Samuel Scheidt (1587–1654)

Samuel Scheidt ranks high in the list of celebrated 17th-century composers. He became known above all for his three-volume Tabulatura nova, which ranks among the most significant and extensive collections of keyboard music.

Born in Halle, Scheidt initially worked as a substitute organist at the Moritzkirche there before going to Amsterdam to take organ lessons with Jan Pieterszoon Sweelinck from 1697 to 1699. Margrave Christian Wilhelm von Brandenburg appointed Scheidt court organist of Halle in 1699. In the following years, Scheidt worked repeatedly with Michael Praetorius, who was Kapellmeister in Halle. Thanks to his wide-ranging knowledge of organ construction, Scheidtwas often called upon to provide his expert opinion on many an organ.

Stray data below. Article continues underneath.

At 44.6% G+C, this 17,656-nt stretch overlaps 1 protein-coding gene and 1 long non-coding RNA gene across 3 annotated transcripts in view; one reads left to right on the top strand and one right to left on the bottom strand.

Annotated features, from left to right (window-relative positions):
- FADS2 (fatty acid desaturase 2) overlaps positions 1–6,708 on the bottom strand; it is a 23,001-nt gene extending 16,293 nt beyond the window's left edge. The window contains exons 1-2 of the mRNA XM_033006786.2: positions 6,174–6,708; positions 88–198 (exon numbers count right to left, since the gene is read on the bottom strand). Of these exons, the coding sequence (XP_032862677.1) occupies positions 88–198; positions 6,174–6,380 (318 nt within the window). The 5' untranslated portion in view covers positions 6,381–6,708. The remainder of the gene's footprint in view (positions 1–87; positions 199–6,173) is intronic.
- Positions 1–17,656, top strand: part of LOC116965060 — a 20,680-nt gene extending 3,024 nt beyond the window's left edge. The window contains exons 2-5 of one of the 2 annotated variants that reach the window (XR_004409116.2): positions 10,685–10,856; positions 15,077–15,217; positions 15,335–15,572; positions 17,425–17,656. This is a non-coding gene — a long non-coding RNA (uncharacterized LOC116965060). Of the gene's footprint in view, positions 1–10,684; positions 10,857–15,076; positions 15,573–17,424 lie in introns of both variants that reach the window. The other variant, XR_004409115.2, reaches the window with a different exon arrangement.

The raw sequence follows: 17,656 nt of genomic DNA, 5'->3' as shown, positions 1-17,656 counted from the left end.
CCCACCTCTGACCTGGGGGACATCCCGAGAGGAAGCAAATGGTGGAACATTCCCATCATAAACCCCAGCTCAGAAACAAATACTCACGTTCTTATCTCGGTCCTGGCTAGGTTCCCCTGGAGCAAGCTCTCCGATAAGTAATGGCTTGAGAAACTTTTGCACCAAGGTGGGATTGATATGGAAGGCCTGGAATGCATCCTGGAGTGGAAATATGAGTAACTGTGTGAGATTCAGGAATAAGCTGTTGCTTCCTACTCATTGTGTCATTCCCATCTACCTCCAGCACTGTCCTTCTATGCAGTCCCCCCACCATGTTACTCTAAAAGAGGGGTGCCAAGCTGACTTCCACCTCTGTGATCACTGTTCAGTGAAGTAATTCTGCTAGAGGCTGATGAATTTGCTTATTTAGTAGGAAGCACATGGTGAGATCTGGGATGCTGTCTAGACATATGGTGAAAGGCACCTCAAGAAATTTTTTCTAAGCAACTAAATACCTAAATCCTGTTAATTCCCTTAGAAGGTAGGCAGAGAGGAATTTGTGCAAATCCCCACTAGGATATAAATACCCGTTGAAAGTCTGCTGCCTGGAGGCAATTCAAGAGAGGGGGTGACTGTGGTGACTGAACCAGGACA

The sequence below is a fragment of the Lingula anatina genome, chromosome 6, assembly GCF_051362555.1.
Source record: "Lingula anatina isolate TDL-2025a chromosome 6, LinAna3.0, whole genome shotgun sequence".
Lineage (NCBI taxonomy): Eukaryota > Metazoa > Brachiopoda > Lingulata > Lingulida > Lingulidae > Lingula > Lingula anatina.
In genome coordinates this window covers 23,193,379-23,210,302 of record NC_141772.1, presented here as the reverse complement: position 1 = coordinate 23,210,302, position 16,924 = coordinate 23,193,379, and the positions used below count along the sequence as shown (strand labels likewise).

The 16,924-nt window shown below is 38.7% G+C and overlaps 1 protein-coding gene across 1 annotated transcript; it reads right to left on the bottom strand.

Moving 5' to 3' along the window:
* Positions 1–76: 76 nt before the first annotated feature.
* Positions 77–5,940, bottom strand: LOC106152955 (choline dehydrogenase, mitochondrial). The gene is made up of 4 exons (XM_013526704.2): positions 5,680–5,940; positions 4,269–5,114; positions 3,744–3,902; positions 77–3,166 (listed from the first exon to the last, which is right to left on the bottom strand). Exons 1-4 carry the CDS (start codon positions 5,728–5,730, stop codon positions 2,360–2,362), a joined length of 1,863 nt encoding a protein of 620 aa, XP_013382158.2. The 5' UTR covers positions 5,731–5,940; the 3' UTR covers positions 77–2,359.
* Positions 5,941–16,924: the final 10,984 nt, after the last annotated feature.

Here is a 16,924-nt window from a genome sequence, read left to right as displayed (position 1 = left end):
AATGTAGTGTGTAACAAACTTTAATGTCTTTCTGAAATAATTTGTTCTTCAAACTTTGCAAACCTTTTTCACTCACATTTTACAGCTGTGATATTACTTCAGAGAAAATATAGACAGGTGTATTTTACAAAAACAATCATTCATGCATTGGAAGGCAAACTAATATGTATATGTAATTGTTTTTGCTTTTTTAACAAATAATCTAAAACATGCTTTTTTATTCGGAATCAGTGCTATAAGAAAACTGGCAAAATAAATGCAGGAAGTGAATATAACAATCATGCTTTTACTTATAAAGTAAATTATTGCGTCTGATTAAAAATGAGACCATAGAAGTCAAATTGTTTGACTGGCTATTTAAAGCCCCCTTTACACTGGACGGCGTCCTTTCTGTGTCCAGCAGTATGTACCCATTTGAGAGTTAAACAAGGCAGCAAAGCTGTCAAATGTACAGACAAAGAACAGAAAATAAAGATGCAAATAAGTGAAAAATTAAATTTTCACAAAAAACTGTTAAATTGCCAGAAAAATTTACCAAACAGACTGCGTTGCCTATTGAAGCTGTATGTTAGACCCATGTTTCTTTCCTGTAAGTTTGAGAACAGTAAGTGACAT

After 1620 Scheidt published the collection Cantiones sacrae, Concertus sacri and Ludi musici, part of which is considered as lost.

At the age of 40, Scheidt married Helena Magdalena Keller. He had seven children with her, of whom only two survived a plague epidemic in 1636. Scheidt lost his job when his lord fled from Wallenstein's troops in 1626, but in 1628 the city of Halle appointed him Director musices for the three major municipal churches. Nonetheless, as a result of the war, he lost his entire fortune and was given a pauper's burial.

Samuel Scheidt's Tabulatura nova was published as Volume I of the Denkmäler deutscher Tonkunst series by Breitkopf & Härtel. The Deutscher Verlag für Musik later published the Complete Edition of the musical works, which was followed by Breitkopf & Härtel's new Urtext edition of the Tabulatura nova by Harald Vogel.